Monday, July 17, 2006

A little story time

Inspired by me thinking about that avant gaming, but also tied in with one of my stories.

Back in the hippy days of the early 70s there was the New Games movement where people would organize these events of new games that were meant to convey 3 ideas: Play Hard, Play Fair, Nobody Hurt. The idea was to move away from the culture that builds up around traditional sports and let people play (both competitively and not) without all that baggage. To just play and enjoy it. It's the origin of Ultimate Frisbee, a great game, but admittedly in some circles it has taken on all the similar baggage to traditional sports such that people lose that sense of free play. I think I mentioned this before, but I'll repeat if so--I think traditional sports have the potential for free play too, it's just that it can be more difficult with certain groups because people have preconceived notions about it.

Anyway, one of the central pieces of these New Games events was the Earth ball, a giant cage ball that by itself tends to bring out the child in people. They'd stop at a gas station to fill up the ball and then roll it to the park and collect a couple dozen people on the way, just from curiosity. At the first event, for the final game of the day, the legend goes, the organizers put the ball in the middle of a marked-off field and told the players/participants, "There are two types of people. Those who want the earth to go this way [pointing to the right] and those who want the earth to go that way [left]."

And that was it. No choosing up teams. No elaborate offsides rules. Not even individual roles for different team members. The people jumped in and started pushing. The ball went this way and that, but when the ball would near an end line, people would suddenly switch sides. They were having so much fun, they didn't want the game to end. It didn't matter who would win, only that the game continued.

It's a pretty cool image. Competition that isn't overblown. Fun that doesn't require a lot of rules (or laws). But...some of you will recognize that image from a very different context. I wrote a story called "The Game" that uses the idea...but twisted into a much darker tale where the movement of the ball actually dictates the politics of a strange city.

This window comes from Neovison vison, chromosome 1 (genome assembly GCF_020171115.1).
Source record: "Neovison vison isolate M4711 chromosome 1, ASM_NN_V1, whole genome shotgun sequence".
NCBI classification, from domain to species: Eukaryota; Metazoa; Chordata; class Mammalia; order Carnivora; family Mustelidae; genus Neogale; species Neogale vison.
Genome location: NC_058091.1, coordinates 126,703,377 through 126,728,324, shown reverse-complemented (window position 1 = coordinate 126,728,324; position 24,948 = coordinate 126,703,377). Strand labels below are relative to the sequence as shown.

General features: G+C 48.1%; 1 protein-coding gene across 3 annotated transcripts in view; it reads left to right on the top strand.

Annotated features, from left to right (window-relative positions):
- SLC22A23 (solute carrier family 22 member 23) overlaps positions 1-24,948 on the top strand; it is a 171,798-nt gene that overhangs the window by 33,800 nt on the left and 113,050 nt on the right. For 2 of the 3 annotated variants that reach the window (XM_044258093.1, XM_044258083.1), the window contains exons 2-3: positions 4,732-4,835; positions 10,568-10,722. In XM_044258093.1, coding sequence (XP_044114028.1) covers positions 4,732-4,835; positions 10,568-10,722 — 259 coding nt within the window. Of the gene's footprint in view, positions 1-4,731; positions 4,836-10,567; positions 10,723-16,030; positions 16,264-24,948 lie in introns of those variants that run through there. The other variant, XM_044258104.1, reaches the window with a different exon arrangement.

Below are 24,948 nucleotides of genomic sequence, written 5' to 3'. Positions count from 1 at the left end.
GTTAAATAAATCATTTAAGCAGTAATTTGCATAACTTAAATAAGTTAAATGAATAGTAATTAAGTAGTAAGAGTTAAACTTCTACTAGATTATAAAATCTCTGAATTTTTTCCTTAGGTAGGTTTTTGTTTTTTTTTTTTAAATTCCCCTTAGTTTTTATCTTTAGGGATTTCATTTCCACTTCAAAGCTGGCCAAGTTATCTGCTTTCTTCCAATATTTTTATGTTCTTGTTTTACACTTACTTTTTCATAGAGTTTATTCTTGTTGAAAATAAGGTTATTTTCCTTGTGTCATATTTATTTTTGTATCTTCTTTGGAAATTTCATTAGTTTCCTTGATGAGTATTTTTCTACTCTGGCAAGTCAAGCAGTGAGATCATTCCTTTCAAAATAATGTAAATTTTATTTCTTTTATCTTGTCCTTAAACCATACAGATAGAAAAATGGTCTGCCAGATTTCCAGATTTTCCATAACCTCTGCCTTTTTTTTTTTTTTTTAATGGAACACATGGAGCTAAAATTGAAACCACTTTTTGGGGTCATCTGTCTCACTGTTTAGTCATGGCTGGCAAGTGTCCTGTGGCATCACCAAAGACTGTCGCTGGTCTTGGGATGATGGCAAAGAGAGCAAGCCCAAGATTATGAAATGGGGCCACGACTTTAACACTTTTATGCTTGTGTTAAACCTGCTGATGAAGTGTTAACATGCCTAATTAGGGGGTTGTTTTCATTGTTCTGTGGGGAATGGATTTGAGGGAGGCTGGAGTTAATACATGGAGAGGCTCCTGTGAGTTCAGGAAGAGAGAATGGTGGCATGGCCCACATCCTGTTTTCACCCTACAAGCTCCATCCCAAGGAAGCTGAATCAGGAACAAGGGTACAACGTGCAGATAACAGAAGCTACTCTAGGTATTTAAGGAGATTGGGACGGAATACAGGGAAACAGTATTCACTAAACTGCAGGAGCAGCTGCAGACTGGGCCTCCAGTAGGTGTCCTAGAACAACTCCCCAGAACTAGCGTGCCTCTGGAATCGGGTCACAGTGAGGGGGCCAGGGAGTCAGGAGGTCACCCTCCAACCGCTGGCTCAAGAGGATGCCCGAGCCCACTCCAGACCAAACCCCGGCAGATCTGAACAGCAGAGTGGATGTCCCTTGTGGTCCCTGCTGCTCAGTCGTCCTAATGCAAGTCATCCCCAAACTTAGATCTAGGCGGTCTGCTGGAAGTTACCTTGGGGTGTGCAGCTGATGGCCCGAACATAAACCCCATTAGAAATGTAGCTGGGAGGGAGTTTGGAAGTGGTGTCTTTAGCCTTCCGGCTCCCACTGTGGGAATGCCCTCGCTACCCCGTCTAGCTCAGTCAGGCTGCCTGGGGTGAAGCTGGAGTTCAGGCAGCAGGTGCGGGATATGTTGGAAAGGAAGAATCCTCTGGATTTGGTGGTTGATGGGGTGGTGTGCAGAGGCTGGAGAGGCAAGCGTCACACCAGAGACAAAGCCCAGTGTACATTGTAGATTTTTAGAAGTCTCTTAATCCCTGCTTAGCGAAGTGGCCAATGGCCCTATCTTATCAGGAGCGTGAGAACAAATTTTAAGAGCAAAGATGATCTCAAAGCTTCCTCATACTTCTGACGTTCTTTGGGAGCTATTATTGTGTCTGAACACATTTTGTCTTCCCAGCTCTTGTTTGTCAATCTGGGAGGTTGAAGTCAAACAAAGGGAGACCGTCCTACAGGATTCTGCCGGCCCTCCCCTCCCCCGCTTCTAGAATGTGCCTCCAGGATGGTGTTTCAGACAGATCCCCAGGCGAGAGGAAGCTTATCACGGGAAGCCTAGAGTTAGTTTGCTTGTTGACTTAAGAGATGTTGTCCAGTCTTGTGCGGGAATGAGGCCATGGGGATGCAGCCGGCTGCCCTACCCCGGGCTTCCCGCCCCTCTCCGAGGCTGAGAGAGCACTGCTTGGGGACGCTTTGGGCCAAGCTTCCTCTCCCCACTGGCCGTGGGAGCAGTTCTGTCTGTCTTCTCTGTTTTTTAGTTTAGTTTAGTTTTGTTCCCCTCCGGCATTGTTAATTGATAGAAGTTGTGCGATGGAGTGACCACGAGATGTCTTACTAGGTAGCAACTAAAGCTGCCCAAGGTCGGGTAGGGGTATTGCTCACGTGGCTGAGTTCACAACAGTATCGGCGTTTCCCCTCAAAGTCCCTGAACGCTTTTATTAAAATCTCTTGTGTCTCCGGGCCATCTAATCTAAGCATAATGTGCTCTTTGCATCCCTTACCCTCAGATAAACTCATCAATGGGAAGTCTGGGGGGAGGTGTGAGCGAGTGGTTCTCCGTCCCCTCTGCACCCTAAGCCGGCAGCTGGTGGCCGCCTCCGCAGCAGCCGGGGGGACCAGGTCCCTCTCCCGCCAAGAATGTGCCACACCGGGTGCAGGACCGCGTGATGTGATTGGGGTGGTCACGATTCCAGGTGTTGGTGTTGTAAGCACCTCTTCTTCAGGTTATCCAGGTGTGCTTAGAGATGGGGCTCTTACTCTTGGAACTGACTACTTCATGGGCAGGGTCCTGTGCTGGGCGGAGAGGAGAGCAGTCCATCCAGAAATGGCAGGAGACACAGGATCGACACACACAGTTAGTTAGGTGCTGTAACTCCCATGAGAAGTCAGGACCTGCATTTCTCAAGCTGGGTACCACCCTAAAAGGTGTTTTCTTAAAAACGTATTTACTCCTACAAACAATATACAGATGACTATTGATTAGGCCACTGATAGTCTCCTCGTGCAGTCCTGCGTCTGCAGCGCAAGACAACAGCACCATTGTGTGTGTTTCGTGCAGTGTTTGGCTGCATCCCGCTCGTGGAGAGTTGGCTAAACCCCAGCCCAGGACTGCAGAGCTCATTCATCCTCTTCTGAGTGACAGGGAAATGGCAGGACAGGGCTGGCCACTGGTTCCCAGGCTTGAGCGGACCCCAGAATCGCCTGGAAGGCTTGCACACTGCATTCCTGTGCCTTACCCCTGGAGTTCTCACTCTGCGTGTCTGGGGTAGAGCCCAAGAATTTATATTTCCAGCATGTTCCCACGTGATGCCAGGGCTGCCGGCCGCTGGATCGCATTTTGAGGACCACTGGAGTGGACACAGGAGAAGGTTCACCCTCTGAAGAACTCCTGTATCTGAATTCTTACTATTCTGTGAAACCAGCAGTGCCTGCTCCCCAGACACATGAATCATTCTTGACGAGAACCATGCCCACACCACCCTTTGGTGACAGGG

I had no grand plan for why I'm bringing this up. Just the whole avant gaming thing got me thinking about it. The story, by the way, is in limbo. A mag has had it for several months--about 4, which is beyond their stated response time. I'd love to have them accept it, but I'd rather they just reject it now than string me along for another few months. I think it'd be a great fit for the new GUD magazine. But if I don't hear from...the magazine (I won't mention it's name here), then I'll just submit something else that should fit. I've yet to hear a story of someone querying to get the response, "Oh yeah, we've decided to accept it." It's always, "Oh, we're a bit behind, but since you asked, here's a rejection." So I'll wait a bit to query. But not too much longer.

Oh, and speaking of magazines going beyond their stated response time, I finally got my form rejection from Cicada in the mail over the weekend. I already had planned where I'd send it next, so I just wanted them to get with it and send it back. Though I do feel that if a magazine goes beyond their stated response time, they owe the writer more than just a form rejection, especially if they're a snail mail only mag.

2 comments:

Bibsy said...

Ooo, I get to ruin your "I've yet to hear a story of someone querying to get the response, 'Oh yeah, we've decided to accept it.'" I had that happen with Nanobison. And with Quantum Muse, I was told they were considering the story for the next issue; week later, acceptance.

Daniel Ausema said...

Thanks a lot for bursting my bubble. Now I have to go and completely rethink the way I look at the world. :)